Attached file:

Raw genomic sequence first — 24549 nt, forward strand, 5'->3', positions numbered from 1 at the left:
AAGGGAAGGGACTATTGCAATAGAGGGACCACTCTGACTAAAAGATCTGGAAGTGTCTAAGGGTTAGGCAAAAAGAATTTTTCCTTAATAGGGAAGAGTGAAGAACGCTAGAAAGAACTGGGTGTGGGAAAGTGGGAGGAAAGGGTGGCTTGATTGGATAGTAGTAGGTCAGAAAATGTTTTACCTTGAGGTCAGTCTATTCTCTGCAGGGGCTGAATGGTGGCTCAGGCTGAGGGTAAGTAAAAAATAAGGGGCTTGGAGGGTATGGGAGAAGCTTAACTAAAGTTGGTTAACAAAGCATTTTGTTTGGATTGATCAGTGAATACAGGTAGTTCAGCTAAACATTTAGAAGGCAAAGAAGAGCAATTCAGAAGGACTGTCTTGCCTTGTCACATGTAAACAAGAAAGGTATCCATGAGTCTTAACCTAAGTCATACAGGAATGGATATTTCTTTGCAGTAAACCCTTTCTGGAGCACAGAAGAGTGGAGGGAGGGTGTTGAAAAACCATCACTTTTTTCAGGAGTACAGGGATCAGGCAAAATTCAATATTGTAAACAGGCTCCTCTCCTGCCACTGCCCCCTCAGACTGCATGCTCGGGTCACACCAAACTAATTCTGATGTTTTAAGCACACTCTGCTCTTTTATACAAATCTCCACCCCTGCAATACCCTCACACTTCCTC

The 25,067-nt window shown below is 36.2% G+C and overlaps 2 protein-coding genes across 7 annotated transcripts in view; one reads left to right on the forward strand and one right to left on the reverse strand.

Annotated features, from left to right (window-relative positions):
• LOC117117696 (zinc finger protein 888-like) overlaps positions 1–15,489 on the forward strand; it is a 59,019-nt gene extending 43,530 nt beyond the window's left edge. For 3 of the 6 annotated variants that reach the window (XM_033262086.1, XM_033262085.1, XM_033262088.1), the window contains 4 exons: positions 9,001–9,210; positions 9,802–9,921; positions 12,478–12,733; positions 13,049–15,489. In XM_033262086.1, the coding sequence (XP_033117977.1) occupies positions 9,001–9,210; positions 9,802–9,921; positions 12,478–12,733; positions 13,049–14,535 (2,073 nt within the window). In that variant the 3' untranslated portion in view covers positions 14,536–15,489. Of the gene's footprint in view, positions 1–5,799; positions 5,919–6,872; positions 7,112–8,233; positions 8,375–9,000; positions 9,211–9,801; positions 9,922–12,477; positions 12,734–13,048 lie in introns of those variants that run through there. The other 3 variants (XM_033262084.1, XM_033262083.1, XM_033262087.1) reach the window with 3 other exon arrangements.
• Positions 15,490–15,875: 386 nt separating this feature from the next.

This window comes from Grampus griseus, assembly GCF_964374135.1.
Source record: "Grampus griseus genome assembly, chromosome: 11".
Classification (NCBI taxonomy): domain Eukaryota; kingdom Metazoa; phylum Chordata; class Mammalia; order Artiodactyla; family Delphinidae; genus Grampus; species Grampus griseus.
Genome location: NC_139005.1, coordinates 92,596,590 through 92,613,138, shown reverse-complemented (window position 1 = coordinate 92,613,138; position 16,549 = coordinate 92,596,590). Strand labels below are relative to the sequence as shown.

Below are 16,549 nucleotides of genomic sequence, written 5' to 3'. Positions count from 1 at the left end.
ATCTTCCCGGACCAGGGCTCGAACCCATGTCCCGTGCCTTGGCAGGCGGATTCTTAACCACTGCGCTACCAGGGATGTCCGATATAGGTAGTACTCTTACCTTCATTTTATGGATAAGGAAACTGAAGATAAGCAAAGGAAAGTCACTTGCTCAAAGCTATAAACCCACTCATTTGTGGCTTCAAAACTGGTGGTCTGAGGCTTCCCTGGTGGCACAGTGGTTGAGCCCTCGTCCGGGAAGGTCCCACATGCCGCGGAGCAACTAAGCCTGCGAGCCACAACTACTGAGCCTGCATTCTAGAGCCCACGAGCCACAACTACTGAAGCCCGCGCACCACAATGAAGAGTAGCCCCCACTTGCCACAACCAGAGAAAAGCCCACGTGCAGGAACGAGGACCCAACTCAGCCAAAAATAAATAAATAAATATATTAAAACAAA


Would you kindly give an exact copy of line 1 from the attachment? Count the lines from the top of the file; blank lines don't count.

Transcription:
Raw genomic sequence first — 24549 nt, forward strand, 5'->3', positions numbered from 1 at the left: